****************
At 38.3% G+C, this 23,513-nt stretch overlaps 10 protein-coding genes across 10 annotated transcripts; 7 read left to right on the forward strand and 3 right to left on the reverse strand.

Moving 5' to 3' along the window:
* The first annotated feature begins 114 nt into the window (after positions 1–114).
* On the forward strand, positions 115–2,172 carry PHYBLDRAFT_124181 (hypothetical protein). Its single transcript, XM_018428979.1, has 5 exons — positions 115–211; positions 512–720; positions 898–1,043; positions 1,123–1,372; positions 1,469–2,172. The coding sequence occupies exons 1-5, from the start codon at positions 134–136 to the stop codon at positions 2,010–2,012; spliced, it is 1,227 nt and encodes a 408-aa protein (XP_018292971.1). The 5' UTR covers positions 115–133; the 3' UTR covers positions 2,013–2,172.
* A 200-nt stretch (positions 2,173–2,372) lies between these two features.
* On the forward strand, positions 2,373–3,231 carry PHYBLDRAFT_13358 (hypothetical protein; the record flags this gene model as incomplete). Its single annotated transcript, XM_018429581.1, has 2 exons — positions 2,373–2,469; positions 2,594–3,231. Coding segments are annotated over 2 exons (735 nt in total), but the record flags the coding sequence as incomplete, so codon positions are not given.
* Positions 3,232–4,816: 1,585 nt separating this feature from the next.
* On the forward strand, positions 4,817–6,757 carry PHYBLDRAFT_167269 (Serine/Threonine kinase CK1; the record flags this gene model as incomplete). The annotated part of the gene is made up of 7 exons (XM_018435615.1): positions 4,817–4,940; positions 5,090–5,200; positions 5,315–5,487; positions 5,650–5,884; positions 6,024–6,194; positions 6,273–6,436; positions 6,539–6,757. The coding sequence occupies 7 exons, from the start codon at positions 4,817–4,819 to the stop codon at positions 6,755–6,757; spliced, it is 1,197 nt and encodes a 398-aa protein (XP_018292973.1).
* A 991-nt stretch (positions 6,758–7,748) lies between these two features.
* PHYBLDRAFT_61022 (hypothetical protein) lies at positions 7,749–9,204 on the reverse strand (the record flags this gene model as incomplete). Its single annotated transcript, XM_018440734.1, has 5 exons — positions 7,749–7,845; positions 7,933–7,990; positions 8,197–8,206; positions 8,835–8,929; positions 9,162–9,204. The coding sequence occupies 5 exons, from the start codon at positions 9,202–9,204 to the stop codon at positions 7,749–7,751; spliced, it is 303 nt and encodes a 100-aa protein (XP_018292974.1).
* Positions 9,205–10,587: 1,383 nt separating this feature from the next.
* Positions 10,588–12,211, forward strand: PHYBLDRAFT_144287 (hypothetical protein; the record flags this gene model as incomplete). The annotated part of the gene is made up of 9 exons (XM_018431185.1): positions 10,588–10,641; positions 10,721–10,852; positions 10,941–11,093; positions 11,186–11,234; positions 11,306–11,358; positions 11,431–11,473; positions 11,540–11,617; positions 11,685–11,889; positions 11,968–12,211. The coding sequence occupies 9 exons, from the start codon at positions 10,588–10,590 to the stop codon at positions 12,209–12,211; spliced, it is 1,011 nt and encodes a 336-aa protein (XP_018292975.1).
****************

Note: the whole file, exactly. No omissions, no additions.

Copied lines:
At 38.3% G+C, this 23,513-nt stretch overlaps 10 protein-coding genes across 10 annotated transcripts; 7 read left to right on the forward strand and 3 right to left on the reverse strand.

Moving 5' to 3' along the window:
* The first annotated feature begins 114 nt into the window (after positions 1–114).
* On the forward strand, positions 115–2,172 carry PHYBLDRAFT_124181 (hypothetical protein). Its single transcript, XM_018428979.1, has 5 exons — positions 115–211; positions 512–720; positions 898–1,043; positions 1,123–1,372; positions 1,469–2,172. The coding sequence occupies exons 1-5, from the start codon at positions 134–136 to the stop codon at positions 2,010–2,012; spliced, it is 1,227 nt and encodes a 408-aa protein (XP_018292971.1). The 5' UTR covers positions 115–133; the 3' UTR covers positions 2,013–2,172.
* A 200-nt stretch (positions 2,173–2,372) lies between these two features.
* On the forward strand, positions 2,373–3,231 carry PHYBLDRAFT_13358 (hypothetical protein; the record flags this gene model as incomplete). Its single annotated transcript, XM_018429581.1, has 2 exons — positions 2,373–2,469; positions 2,594–3,231. Coding segments are annotated over 2 exons (735 nt in total), but the record flags the coding sequence as incomplete, so codon positions are not given.
* Positions 3,232–4,816: 1,585 nt separating this feature from the next.
* On the forward strand, positions 4,817–6,757 carry PHYBLDRAFT_167269 (Serine/Threonine kinase CK1; the record flags this gene model as incomplete). The annotated part of the gene is made up of 7 exons (XM_018435615.1): positions 4,817–4,940; positions 5,090–5,200; positions 5,315–5,487; positions 5,650–5,884; positions 6,024–6,194; positions 6,273–6,436; positions 6,539–6,757. The coding sequence occupies 7 exons, from the start codon at positions 4,817–4,819 to the stop codon at positions 6,755–6,757; spliced, it is 1,197 nt and encodes a 398-aa protein (XP_018292973.1).
* A 991-nt stretch (positions 6,758–7,748) lies between these two features.
* PHYBLDRAFT_61022 (hypothetical protein) lies at positions 7,749–9,204 on the reverse strand (the record flags this gene model as incomplete). Its single annotated transcript, XM_018440734.1, has 5 exons — positions 7,749–7,845; positions 7,933–7,990; positions 8,197–8,206; positions 8,835–8,929; positions 9,162–9,204. The coding sequence occupies 5 exons, from the start codon at positions 9,202–9,204 to the stop codon at positions 7,749–7,751; spliced, it is 303 nt and encodes a 100-aa protein (XP_018292974.1).
* Positions 9,205–10,587: 1,383 nt separating this feature from the next.
* Positions 10,588–12,211, forward strand: PHYBLDRAFT_144287 (hypothetical protein; the record flags this gene model as incomplete). The annotated part of the gene is made up of 9 exons (XM_018431185.1): positions 10,588–10,641; positions 10,721–10,852; positions 10,941–11,093; positions 11,186–11,234; positions 11,306–11,358; positions 11,431–11,473; positions 11,540–11,617; positions 11,685–11,889; positions 11,968–12,211. The coding sequence occupies 9 exons, from the start codon at positions 10,588–10,590 to the stop codon at positions 12,209–12,211; spliced, it is 1,011 nt and encodes a 336-aa protein (XP_018292975.1).